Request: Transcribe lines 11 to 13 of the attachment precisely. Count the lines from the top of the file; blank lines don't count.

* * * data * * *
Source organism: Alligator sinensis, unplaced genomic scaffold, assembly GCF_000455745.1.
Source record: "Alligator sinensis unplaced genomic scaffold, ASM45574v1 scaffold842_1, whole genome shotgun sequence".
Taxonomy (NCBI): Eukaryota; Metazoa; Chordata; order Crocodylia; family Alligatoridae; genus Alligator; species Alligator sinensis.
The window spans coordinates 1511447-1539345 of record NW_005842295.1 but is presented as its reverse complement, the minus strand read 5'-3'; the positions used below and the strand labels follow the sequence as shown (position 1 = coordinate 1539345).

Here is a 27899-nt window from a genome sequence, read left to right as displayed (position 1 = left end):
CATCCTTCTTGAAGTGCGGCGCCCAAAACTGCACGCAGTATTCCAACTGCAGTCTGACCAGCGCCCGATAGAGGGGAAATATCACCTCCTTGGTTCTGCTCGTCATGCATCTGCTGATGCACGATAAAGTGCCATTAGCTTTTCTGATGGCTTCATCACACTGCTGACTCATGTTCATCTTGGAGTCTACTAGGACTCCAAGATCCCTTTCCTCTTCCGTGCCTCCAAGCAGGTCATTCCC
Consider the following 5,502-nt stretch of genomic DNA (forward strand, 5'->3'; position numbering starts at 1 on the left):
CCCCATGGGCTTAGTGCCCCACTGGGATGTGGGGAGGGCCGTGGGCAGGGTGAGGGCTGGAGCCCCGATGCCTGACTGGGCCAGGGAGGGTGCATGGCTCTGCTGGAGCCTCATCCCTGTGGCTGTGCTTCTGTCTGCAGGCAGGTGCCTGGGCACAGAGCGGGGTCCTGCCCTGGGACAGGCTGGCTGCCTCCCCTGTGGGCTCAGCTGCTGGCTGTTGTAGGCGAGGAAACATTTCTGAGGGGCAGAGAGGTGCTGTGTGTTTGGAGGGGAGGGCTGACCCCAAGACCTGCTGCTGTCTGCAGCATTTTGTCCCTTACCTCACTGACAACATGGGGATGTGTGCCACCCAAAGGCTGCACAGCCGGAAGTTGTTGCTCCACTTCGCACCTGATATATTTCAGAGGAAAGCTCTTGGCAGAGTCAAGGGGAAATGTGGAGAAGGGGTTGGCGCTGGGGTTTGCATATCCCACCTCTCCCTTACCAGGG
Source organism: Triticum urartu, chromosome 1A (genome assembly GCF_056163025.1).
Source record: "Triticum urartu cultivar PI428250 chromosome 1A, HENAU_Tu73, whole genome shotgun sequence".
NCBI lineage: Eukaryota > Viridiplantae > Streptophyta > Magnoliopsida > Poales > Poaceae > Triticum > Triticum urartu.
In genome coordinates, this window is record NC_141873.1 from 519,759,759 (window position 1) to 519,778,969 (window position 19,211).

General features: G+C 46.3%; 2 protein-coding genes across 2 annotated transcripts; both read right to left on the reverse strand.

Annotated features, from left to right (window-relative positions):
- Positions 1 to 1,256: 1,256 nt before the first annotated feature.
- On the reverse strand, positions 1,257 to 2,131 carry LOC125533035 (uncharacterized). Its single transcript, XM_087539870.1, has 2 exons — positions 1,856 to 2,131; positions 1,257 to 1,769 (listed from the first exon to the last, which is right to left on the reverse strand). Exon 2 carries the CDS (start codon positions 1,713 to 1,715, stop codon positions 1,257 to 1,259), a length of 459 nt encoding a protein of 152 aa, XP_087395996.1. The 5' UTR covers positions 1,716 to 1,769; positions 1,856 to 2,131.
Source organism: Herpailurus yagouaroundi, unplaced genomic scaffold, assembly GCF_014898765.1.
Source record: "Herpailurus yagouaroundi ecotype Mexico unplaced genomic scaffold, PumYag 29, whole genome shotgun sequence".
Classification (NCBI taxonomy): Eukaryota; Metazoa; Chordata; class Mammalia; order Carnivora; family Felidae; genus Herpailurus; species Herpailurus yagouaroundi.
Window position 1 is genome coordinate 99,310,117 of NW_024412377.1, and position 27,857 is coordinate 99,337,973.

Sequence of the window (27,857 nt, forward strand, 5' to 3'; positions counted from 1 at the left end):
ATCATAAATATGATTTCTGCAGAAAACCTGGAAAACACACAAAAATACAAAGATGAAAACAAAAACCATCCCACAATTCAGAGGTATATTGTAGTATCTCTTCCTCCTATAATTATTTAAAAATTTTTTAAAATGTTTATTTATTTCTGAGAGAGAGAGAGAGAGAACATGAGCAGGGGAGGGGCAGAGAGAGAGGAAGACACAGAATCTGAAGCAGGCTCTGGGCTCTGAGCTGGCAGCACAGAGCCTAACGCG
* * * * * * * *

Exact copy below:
NCBI lineage: Eukaryota > Viridiplantae > Streptophyta > Magnoliopsida > Poales > Poaceae > Triticum > Triticum urartu.
In genome coordinates, this window is record NC_141873.1 from 519,759,759 (window position 1) to 519,778,969 (window position 19,211).

General features: G+C 46.3%; 2 protein-coding genes across 2 annotated transcripts; both read right to left on the reverse strand.